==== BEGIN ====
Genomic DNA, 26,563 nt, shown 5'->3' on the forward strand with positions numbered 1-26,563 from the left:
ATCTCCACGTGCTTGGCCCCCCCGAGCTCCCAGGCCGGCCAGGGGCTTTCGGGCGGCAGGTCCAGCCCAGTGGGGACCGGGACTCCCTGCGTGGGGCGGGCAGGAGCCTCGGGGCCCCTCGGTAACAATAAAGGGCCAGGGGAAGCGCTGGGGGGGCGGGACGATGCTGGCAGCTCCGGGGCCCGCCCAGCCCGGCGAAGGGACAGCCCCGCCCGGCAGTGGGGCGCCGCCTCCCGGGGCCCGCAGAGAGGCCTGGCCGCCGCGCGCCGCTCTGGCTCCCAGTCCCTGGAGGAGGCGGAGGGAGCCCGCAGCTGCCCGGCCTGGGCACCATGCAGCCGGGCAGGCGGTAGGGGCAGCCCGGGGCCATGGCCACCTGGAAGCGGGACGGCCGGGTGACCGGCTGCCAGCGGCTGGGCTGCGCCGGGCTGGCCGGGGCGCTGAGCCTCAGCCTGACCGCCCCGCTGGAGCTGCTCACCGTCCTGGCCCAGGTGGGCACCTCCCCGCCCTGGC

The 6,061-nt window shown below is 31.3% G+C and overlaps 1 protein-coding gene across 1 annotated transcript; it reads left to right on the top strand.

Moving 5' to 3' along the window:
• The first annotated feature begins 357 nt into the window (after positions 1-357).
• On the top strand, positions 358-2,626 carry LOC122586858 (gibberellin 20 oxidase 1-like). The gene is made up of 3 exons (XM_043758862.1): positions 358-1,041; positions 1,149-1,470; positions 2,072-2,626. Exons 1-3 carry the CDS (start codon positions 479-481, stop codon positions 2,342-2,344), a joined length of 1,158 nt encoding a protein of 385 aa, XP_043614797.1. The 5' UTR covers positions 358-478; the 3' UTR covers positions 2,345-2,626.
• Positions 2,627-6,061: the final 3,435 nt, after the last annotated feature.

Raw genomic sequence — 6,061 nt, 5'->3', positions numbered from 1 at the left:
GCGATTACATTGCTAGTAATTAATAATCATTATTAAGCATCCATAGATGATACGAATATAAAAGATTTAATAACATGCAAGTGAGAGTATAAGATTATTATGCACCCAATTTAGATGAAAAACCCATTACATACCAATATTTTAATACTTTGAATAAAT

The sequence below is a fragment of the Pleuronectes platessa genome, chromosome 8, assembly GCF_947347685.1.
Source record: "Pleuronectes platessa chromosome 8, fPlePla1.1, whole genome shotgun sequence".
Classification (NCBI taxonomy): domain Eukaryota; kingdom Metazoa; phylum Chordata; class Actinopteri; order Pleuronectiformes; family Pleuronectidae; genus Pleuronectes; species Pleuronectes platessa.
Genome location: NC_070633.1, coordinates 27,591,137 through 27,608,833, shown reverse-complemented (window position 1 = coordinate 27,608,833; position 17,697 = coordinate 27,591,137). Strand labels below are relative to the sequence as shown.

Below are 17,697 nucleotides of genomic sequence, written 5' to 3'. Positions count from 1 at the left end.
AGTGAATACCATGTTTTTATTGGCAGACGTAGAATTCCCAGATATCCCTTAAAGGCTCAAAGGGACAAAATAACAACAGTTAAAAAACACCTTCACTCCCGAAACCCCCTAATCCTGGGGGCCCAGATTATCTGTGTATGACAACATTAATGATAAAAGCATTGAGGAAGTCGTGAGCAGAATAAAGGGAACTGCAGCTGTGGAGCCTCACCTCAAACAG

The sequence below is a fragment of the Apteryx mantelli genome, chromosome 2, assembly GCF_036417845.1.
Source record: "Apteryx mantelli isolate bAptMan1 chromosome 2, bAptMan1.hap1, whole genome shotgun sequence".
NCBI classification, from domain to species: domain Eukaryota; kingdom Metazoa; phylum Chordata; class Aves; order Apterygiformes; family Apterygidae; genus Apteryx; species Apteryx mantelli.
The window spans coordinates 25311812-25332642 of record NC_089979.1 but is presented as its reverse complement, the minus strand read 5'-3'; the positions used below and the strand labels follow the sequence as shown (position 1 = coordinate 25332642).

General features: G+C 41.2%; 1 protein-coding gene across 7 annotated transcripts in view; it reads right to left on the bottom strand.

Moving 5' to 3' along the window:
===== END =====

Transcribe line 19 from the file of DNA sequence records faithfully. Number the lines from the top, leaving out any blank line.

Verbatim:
The window spans coordinates 25311812-25332642 of record NC_089979.1 but is presented as its reverse complement, the minus strand read 5'-3'; the positions used below and the strand labels follow the sequence as shown (position 1 = coordinate 25332642).